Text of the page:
IBM chief talks change, and a little politics
Sam Palmisano says we can fix stuff - with IT, of course
"We could always go to the past - we could build some bridges, put up protectionist walls, let's not trade because unemployment could hit seven per cent or eight per cent, and that's a real concern," he said. "But someone is going to stand up and say, 'The future is about building out this infrastructure that is going to support the long-term competitiveness of the United States, and that is digital infrastructure.'" Palmisano was sitting down at the time, but it was him who said it. Which is what you would expect him to argue.
But this is what he continued to say, which was interesting: "And by the way, this will solve problems. So not only do we talk about the affordability of healthcare, but now we look at the effectiveness of care."
He talked about establishing standards for healthcare procedures and coping with tort reform. Healthcare providers get very nervous about standards because they increase the likelihood of lawsuits (and I would say, the effectiveness of lawsuits against doctors who do not adhere to standards). "I mean, the balance sheet is broken - and that's the issue. You have to do both things, not just redistribute income so more people can participate, which should be done. But if you do not deal with the quality and cost, it is a never-ending cycle."
Palmisano said that he was baffled as to why each of these issues were not solved the way businesses do it every day: you get the brightest people in the field from business, government, and other interested bodies together, you tell them to leave their agendas at the door, and you don't let them out of a room until they have come to some sort of mutual agreement about a solution. Yes, this sounds an awful lot like politics, doesn't it?
Sticking with the healthcare theme, and obviously referring to President-elect Barack Obama, Palmisano said there was a shot at the desire for change to be used to fix problems such as the healthcare system in America. "We're going to come out with things, and we're going to bet on the best salesman in the world. And I think we've found a very good salesman," Palmisano said. "Again, I am not arguing political persuasion, but we do have a salesperson today that could lead, that could sell this case. Maybe we haven't had a salesperson before that could."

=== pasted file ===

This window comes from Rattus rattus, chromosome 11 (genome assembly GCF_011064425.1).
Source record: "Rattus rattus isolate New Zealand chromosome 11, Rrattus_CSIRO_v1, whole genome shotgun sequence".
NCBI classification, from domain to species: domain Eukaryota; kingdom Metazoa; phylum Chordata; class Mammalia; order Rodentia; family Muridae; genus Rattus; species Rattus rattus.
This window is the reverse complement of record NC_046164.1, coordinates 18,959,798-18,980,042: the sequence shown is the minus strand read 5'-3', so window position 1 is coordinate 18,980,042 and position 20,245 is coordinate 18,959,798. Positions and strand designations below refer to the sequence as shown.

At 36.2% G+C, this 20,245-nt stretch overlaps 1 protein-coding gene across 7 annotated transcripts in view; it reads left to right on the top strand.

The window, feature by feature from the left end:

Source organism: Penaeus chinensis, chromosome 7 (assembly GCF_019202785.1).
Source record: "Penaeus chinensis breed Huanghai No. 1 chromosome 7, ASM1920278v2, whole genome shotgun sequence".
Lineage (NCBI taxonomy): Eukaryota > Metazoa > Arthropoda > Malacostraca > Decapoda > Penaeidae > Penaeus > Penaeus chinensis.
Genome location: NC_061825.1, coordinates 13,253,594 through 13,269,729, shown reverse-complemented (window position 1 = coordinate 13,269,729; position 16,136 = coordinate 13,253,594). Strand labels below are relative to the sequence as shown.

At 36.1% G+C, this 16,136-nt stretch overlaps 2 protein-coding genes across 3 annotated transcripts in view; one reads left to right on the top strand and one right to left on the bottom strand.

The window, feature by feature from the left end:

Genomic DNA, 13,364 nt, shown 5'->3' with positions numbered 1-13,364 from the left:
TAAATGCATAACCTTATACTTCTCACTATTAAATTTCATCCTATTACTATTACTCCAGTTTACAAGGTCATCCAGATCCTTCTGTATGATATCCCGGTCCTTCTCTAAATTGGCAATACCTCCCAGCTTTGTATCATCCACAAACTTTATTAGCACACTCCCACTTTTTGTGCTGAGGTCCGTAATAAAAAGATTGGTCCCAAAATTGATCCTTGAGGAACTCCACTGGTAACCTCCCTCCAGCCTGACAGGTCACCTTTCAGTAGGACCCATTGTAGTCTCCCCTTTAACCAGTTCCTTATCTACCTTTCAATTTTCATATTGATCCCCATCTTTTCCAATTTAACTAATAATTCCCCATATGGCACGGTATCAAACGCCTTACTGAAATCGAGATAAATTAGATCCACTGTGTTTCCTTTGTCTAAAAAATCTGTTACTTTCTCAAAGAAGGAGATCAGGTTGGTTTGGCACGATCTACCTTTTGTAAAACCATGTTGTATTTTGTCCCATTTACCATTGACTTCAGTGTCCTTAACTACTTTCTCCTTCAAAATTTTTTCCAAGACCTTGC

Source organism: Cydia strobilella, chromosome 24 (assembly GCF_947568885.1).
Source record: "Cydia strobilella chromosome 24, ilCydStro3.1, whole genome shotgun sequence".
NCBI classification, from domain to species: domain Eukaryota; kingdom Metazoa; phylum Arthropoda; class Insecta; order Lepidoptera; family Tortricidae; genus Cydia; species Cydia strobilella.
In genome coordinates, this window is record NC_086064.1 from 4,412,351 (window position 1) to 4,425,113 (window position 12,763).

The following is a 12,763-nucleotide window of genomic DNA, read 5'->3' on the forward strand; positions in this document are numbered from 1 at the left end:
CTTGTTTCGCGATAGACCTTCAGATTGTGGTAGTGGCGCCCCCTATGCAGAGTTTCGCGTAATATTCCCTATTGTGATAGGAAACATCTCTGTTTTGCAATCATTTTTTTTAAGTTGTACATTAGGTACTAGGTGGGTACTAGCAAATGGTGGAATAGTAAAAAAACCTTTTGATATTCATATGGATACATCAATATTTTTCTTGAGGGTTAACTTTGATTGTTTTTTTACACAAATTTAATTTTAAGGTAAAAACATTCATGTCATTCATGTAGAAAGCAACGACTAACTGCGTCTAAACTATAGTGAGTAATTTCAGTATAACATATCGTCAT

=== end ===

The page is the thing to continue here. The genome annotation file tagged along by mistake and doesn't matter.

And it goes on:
Earlier, in answering a different question, Palmisano said he had waited in a very long line in Greenwich, Connecticut, to cast his vote in the election - something that he really didn't have time to do. I leave it to you to infer who IBM's top dog voted for.
Palmisano knows a thing or two about arguing for change and hope and implementing one in the environment of the other, and he reminded everyone attending the Council meeting of this. "Now, I know that the mainframe was the only way to compute," he explained, tongue in cheek. "IBM went from 407,000 people down to 212,000 based on defending the past. Now, we are back to 400,000 because we are defending the future. How comforting was it to those nearly 200,000 people that we were intellectually correct? Technically, we were - today, the mainframe is one of the fastest growing platforms. It's OK to be hopeful, but you need more. As I like to say to my colleagues at IBM, we have to be somewhat right. We have shareholders. I can't just talk about the future - we need to be correct about the future. And our research geniuses tell me they are always thinking about the future, I tell them they need to be correct, not just thinking all the time and getting their patents and Nobel prizes."
Sure sounds like Big Sam is looking for a cabinet position, despite his lack of temperament. Perhaps Secretary of Commerce? ®